Lincolnshire man receives suspended sentence for illegal waste burning

A Lincolnshire man has been given a suspended prison sentence and his van and funds confiscated at Lincoln Crown Court, for storing and burning waste illegally at a site in Holbeach – despite repeated warnings from the Environment Agency.

Simon Mason, 51, of Bens Gate Road, Holbeach, Lincolnshire, was found to have burned a variety of waste at his property, without an environmental permit or registered waste exemption.

He was also found to be storing more than 600 fridges at the site.

Some 700m3 of waste were discovered at the site by Environment Agency officers.

Mason’s eight month sentence was suspended for two years on condition he completes 250 hours of unpaid work and complies with a three-month, 7:00p.m to 7:00a.m curfew.

His available assets of £8,317 were ordered to be confiscated after it was calculated he benefited from his illegal waste activities by £144,000.

No order was made for costs because of Mason’s limited means.

Burning waste on site

A registered waste carrier, Mason told Environment Agency officers that he had operated a waste business at the site for a number of years.

He collected waste from house clearances and was paid by an electrical store to take away waste fridges. He burned some of the waste and stored the rest at his property.

Mason burned waste at the site, including fridges, which are classed as hazardous material and require special disposal.

Officers visited the site on six occasions, beginning in April 2018, and told Mason verbally and in writing to stop bringing waste to the site and burning it.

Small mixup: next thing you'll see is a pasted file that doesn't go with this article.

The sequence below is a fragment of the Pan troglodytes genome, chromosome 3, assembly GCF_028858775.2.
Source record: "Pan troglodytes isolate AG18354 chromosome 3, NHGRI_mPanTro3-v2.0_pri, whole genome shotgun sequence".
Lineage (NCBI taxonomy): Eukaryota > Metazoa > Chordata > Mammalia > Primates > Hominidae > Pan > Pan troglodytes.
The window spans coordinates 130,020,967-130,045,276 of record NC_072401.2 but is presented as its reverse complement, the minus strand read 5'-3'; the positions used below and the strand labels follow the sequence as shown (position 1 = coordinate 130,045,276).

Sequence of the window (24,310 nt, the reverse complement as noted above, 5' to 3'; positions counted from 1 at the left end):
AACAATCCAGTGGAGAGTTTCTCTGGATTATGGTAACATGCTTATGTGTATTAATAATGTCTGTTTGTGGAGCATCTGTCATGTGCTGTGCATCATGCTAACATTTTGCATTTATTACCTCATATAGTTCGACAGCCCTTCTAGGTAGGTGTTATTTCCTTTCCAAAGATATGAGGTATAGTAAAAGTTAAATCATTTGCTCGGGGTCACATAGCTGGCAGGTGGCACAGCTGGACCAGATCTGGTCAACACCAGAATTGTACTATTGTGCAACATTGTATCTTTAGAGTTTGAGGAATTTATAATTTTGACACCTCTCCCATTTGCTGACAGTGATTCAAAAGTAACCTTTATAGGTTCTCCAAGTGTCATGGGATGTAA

They also told him to take the waste to an authorised waste site for recycling or disposal, and later issued him with statutory notices.

However, on returning to the site, they found more waste had been brought to the site and burned.

Rubbish observed at the site during the multiple visits included household waste, furniture, mattresses, clothing, paint cans, toilets, televisions and numerous fridges.

Some of the rubbish had been burned, prompting neighbours to complain about the smoke generated. Fridges are classed as hazardous waste and require specialist disposal.

Environment Agency senior lawyer Sarah Dunne said:

By November 2018, the Environment Agency’s patience was largely exhausted. Officers attended at the site and found 634 fridges and over 700 cubic metres of other waste.”

Judge John Pini QC told Mason:

“You started running this waste disposal business. You went into it with staggering naivety.

“It’s pretty obvious to absolutely anybody that you can’t dispose of this waste by burning it, putting toxic fumes into the environment. I fail to understand why you did not grasp that.”